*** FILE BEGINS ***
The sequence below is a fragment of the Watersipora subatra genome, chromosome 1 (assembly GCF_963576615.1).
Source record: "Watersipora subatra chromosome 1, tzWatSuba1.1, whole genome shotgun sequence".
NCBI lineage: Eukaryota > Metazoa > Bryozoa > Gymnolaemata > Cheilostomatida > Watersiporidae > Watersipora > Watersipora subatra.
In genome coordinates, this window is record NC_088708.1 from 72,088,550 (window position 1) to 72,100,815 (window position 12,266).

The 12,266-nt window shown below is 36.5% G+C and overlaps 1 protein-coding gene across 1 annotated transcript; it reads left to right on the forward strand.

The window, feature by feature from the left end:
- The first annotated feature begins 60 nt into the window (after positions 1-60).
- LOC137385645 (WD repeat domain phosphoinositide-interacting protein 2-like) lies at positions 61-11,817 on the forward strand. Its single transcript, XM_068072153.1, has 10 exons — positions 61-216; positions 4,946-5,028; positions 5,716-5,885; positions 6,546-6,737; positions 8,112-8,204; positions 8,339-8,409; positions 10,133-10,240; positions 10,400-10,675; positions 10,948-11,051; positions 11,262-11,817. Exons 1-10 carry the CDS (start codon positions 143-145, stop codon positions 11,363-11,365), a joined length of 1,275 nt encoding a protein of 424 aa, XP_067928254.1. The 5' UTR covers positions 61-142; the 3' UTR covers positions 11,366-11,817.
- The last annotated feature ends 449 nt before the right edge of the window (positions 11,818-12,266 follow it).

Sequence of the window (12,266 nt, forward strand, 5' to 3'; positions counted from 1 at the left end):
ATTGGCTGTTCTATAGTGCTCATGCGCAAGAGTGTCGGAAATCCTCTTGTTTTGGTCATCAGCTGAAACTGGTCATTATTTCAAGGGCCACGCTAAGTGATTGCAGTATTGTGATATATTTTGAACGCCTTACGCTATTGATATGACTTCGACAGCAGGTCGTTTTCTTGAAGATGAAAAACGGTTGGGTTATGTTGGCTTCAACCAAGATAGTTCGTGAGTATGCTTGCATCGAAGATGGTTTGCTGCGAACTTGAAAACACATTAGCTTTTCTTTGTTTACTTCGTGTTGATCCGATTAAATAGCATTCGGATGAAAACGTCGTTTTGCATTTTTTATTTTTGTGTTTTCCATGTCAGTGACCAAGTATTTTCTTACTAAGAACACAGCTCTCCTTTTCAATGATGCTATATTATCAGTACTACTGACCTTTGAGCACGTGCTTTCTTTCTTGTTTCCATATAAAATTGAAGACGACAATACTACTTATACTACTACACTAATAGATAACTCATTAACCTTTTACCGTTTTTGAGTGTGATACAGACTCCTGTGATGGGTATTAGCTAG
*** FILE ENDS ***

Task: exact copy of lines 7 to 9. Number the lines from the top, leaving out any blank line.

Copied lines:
- The first annotated feature begins 60 nt into the window (after positions 1-60).
- LOC137385645 (WD repeat domain phosphoinositide-interacting protein 2-like) lies at positions 61-11,817 on the forward strand. Its single transcript, XM_068072153.1, has 10 exons — positions 61-216; positions 4,946-5,028; positions 5,716-5,885; positions 6,546-6,737; positions 8,112-8,204; positions 8,339-8,409; positions 10,133-10,240; positions 10,400-10,675; positions 10,948-11,051; positions 11,262-11,817. Exons 1-10 carry the CDS (start codon positions 143-145, stop codon positions 11,363-11,365), a joined length of 1,275 nt encoding a protein of 424 aa, XP_067928254.1. The 5' UTR covers positions 61-142; the 3' UTR covers positions 11,366-11,817.
- The last annotated feature ends 449 nt before the right edge of the window (positions 11,818-12,266 follow it).